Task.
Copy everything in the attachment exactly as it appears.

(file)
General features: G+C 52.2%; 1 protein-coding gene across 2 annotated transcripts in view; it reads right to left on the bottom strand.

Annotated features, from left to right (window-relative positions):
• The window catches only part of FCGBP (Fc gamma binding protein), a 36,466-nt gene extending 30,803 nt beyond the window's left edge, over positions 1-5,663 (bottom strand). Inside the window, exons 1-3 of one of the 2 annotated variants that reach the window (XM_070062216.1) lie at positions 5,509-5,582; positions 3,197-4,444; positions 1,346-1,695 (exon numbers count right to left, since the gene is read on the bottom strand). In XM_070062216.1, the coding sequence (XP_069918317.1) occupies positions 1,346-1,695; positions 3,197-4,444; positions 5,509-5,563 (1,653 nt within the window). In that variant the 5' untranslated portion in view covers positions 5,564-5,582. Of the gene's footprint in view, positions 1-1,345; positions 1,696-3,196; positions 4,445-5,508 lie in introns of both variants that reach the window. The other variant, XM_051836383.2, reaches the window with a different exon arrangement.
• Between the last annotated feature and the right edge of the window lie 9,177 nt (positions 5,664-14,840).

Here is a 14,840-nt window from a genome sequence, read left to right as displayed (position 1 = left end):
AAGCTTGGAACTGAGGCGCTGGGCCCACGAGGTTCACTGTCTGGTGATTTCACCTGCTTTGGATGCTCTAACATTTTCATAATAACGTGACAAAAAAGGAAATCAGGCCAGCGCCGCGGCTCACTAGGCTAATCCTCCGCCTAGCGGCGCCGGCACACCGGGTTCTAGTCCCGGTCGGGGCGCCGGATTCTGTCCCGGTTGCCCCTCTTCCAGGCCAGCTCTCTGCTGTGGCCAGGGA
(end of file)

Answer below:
General features: G+C 52.2%; 1 protein-coding gene across 2 annotated transcripts in view; it reads right to left on the bottom strand.

Annotated features, from left to right (window-relative positions):
• The window catches only part of FCGBP (Fc gamma binding protein), a 36,466-nt gene extending 30,803 nt beyond the window's left edge, over positions 1-5,663 (bottom strand). Inside the window, exons 1-3 of one of the 2 annotated variants that reach the window (XM_070062216.1) lie at positions 5,509-5,582; positions 3,197-4,444; positions 1,346-1,695 (exon numbers count right to left, since the gene is read on the bottom strand). In XM_070062216.1, the coding sequence (XP_069918317.1) occupies positions 1,346-1,695; positions 3,197-4,444; positions 5,509-5,563 (1,653 nt within the window). In that variant the 5' untranslated portion in view covers positions 5,564-5,582. Of the gene's footprint in view, positions 1-1,345; positions 1,696-3,196; positions 4,445-5,508 lie in introns of both variants that reach the window. The other variant, XM_051836383.2, reaches the window with a different exon arrangement.
• Between the last annotated feature and the right edge of the window lie 9,177 nt (positions 5,664-14,840).

Here is a 14,840-nt window from a genome sequence, read left to right as displayed (position 1 = left end):
AAGCTTGGAACTGAGGCGCTGGGCCCACGAGGTTCACTGTCTGGTGATTTCACCTGCTTTGGATGCTCTAACATTTTCATAATAACGTGACAAAAAAGGAAATCAGGCCAGCGCCGCGGCTCACTAGGCTAATCCTCCGCCTAGCGGCGCCGGCACACCGGGTTCTAGTCCCGGTCGGGGCGCCGGATTCTGTCCCGGTTGCCCCTCTTCCAGGCCAGCTCTCTGCTGTGGCCAGGGA